Bishop Street probably has more “No Parking” signs than any other residential street in San Luis Obispo. Not just during certain restricted hours. No parking—period. That policy is not surprising given the impressive, security-conscious homes that line the south edge of the street.
I suspect those signs are also there, in part, to discourage people from visiting Terrace Hill. Where? Check out any city map. Look over by General Hospital, in between Broad Street and Johnson Avenue—and, yes, just off Bishop Street. Sure enough, there it is. Terrace Hill (elevation 501 feet).
Barely mentioned in any of the city’s promotional material, rarely visited by any tourist, Terrace Hill is a tiny speck compared to the majestic morros that dominate the Chorro Valley. Yet this oversized grassy knoll is surrounded by the history of the community—the downtown and Cal Poly to the north, the railroad to the east, and the ever-growing new development to the south.
Terrace Hill is both a nearly refuge from the city and a unique vantage point from which to witness the evolution of San Luis Obispo. Bill Cattaneo remembers playing on the hill as a young boy in the ‘30s. Larry Martinez has similar memories from the ‘60s.
It is a simple place, lacking the gaudy attractions of the Madonna Inn, the bustle of downtown, or the historic aura of the Mission. Long-time residents and relative newcomers zip by Terrace Hill daily without realizing the pleasures greeting anyone willing to take a leisurely five-minute hike.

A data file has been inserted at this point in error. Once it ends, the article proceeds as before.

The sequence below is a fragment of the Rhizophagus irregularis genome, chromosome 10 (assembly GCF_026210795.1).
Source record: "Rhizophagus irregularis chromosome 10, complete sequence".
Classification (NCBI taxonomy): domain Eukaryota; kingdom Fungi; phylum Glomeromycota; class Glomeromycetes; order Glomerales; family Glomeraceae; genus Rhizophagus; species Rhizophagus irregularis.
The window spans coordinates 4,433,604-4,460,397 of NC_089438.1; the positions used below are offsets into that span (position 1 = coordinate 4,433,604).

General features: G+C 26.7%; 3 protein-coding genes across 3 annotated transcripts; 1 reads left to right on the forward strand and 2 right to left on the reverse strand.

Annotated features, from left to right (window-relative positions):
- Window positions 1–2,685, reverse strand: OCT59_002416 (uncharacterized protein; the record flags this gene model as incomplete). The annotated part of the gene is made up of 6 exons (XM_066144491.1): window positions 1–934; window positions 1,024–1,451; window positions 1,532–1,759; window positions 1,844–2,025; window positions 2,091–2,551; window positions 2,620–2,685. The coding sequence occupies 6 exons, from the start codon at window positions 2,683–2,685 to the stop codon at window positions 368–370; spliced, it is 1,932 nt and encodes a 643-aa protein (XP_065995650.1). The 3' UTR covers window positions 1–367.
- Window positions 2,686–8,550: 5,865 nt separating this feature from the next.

Paths approach the top of the hill from all directions. The actual summit is completely flat, the result of the land being razed years ago in an attempt to develop the property. That plan failed and now the public has access to what may loosely be called “open space.”
There are no benches, public facilities, playground equipment, exercise trails, or commemorative plaques adorning the hillside. The grass seems always in need of mowing and a few trash containers might reduce the scattered litter and rubbish.
What draws people to Terrace Hill is the view. And the quiet. On a clear day you can just about see forever. Down beyond the airport, out past Cal Poly. Watch the steady stream of cars flowing by on Hwy. 101, the trains coming up from Santa Barbara. It’s hard to believe city officials haven’t done anything with the spot.
Of course, the people who live on Bishop Street prefer it that way. I can already hear them cursing my name as they read this. I spoke to Jim Armbruster about the situation. Jim lives in the neighborhood and loves Terrace Hill, but he prefers that people enjoy the view from somewhere else.
“It gets to be a problem,” Jim says. “All the trash that’s left behind and the drinking that goes on up there. We certainly don’t need more of that.”
I couldn’t agree more, Jim. Perhaps we need some additional signs around Bishop Street. No drinking. No littering. No stopping. But I have some bad news for you, sir. If people need to find me, chances are, I’ll be parked on top of Terrace Hill.